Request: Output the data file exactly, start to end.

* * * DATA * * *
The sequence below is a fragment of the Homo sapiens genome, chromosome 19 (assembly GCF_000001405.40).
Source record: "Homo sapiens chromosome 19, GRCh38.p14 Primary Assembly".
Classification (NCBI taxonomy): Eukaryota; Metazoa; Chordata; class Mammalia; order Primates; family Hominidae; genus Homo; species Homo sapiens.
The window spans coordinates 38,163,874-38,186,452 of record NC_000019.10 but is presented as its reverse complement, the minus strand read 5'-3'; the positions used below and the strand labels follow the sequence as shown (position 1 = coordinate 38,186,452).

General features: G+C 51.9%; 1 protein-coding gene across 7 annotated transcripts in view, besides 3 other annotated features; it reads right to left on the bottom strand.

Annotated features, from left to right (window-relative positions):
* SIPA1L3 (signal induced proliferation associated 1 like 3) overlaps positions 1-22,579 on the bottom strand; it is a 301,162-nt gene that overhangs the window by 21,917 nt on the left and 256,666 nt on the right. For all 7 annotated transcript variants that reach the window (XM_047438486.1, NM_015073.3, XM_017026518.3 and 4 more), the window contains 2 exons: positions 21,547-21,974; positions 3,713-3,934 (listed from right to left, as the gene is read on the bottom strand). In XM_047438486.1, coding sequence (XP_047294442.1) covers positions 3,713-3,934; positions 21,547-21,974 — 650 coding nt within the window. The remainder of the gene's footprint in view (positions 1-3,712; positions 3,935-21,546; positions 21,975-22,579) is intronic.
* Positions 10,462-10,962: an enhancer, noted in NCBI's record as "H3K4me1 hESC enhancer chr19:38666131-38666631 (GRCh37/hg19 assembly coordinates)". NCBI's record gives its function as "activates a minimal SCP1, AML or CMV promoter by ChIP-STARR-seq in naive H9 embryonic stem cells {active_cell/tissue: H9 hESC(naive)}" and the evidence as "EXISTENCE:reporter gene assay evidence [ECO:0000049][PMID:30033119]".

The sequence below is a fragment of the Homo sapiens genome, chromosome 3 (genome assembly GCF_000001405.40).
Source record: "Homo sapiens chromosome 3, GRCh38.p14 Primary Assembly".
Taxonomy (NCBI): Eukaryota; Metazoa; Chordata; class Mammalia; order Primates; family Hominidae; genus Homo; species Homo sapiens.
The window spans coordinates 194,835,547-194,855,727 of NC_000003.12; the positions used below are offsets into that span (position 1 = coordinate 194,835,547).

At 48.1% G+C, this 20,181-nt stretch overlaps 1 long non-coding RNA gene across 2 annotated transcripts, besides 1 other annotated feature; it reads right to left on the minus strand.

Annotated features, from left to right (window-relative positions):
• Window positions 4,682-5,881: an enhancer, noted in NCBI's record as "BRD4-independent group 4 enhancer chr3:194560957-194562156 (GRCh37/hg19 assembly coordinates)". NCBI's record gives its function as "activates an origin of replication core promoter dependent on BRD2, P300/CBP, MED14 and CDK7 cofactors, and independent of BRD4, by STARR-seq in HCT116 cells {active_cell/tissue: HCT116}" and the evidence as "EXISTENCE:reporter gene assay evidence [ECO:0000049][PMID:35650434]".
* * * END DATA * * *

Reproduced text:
The sequence below is a fragment of the Homo sapiens genome, chromosome 19 (assembly GCF_000001405.40).
Source record: "Homo sapiens chromosome 19, GRCh38.p14 Primary Assembly".
Classification (NCBI taxonomy): Eukaryota; Metazoa; Chordata; class Mammalia; order Primates; family Hominidae; genus Homo; species Homo sapiens.
The window spans coordinates 38,163,874-38,186,452 of record NC_000019.10 but is presented as its reverse complement, the minus strand read 5'-3'; the positions used below and the strand labels follow the sequence as shown (position 1 = coordinate 38,186,452).

General features: G+C 51.9%; 1 protein-coding gene across 7 annotated transcripts in view, besides 3 other annotated features; it reads right to left on the bottom strand.

Annotated features, from left to right (window-relative positions):
* SIPA1L3 (signal induced proliferation associated 1 like 3) overlaps positions 1-22,579 on the bottom strand; it is a 301,162-nt gene that overhangs the window by 21,917 nt on the left and 256,666 nt on the right. For all 7 annotated transcript variants that reach the window (XM_047438486.1, NM_015073.3, XM_017026518.3 and 4 more), the window contains 2 exons: positions 21,547-21,974; positions 3,713-3,934 (listed from right to left, as the gene is read on the bottom strand). In XM_047438486.1, coding sequence (XP_047294442.1) covers positions 3,713-3,934; positions 21,547-21,974 — 650 coding nt within the window. The remainder of the gene's footprint in view (positions 1-3,712; positions 3,935-21,546; positions 21,975-22,579) is intronic.
* Positions 10,462-10,962: an enhancer, noted in NCBI's record as "H3K4me1 hESC enhancer chr19:38666131-38666631 (GRCh37/hg19 assembly coordinates)". NCBI's record gives its function as "activates a minimal SCP1, AML or CMV promoter by ChIP-STARR-seq in naive H9 embryonic stem cells {active_cell/tissue: H9 hESC(naive)}" and the evidence as "EXISTENCE:reporter gene assay evidence [ECO:0000049][PMID:30033119]".

The sequence below is a fragment of the Homo sapiens genome, chromosome 3 (genome assembly GCF_000001405.40).
Source record: "Homo sapiens chromosome 3, GRCh38.p14 Primary Assembly".
Taxonomy (NCBI): Eukaryota; Metazoa; Chordata; class Mammalia; order Primates; family Hominidae; genus Homo; species Homo sapiens.
The window spans coordinates 194,835,547-194,855,727 of NC_000003.12; the positions used below are offsets into that span (position 1 = coordinate 194,835,547).

At 48.1% G+C, this 20,181-nt stretch overlaps 1 long non-coding RNA gene across 2 annotated transcripts, besides 1 other annotated feature; it reads right to left on the minus strand.

Annotated features, from left to right (window-relative positions):
• Window positions 4,682-5,881: an enhancer, noted in NCBI's record as "BRD4-independent group 4 enhancer chr3:194560957-194562156 (GRCh37/hg19 assembly coordinates)". NCBI's record gives its function as "activates an origin of replication core promoter dependent on BRD2, P300/CBP, MED14 and CDK7 cofactors, and independent of BRD4, by STARR-seq in HCT116 cells {active_cell/tissue: HCT116}" and the evidence as "EXISTENCE:reporter gene assay evidence [ECO:0000049][PMID:35650434]".